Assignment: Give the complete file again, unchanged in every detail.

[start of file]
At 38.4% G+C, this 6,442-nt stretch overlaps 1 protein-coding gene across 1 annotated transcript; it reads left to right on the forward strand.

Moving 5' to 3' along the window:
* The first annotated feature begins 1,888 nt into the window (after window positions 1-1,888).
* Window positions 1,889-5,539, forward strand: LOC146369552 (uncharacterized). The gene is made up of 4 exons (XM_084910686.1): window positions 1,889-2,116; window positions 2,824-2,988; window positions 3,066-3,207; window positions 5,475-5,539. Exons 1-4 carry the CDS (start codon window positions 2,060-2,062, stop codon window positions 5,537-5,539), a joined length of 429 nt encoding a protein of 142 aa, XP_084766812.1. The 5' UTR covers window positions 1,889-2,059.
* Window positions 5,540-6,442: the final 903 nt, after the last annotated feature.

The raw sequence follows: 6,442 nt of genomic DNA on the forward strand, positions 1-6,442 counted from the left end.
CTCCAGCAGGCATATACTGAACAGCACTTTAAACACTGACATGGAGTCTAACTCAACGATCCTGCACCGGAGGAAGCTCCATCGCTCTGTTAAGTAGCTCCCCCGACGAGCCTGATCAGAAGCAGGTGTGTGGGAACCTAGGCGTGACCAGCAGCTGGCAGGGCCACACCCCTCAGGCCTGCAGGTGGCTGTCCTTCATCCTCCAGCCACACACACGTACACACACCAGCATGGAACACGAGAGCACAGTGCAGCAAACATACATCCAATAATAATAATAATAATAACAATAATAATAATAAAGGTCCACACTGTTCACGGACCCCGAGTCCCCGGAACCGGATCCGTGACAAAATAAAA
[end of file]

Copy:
At 38.4% G+C, this 6,442-nt stretch overlaps 1 protein-coding gene across 1 annotated transcript; it reads left to right on the forward strand.

Moving 5' to 3' along the window:
* The first annotated feature begins 1,888 nt into the window (after window positions 1-1,888).
* Window positions 1,889-5,539, forward strand: LOC146369552 (uncharacterized). The gene is made up of 4 exons (XM_084910686.1): window positions 1,889-2,116; window positions 2,824-2,988; window positions 3,066-3,207; window positions 5,475-5,539. Exons 1-4 carry the CDS (start codon window positions 2,060-2,062, stop codon window positions 5,537-5,539), a joined length of 429 nt encoding a protein of 142 aa, XP_084766812.1. The 5' UTR covers window positions 1,889-2,059.
* Window positions 5,540-6,442: the final 903 nt, after the last annotated feature.

The raw sequence follows: 6,442 nt of genomic DNA on the forward strand, positions 1-6,442 counted from the left end.
CTCCAGCAGGCATATACTGAACAGCACTTTAAACACTGACATGGAGTCTAACTCAACGATCCTGCACCGGAGGAAGCTCCATCGCTCTGTTAAGTAGCTCCCCCGACGAGCCTGATCAGAAGCAGGTGTGTGGGAACCTAGGCGTGACCAGCAGCTGGCAGGGCCACACCCCTCAGGCCTGCAGGTGGCTGTCCTTCATCCTCCAGCCACACACACGTACACACACCAGCATGGAACACGAGAGCACAGTGCAGCAAACATACATCCAATAATAATAATAATAATAACAATAATAATAATAAAGGTCCACACTGTTCACGGACCCCGAGTCCCCGGAACCGGATCCGTGACAAAATAAAA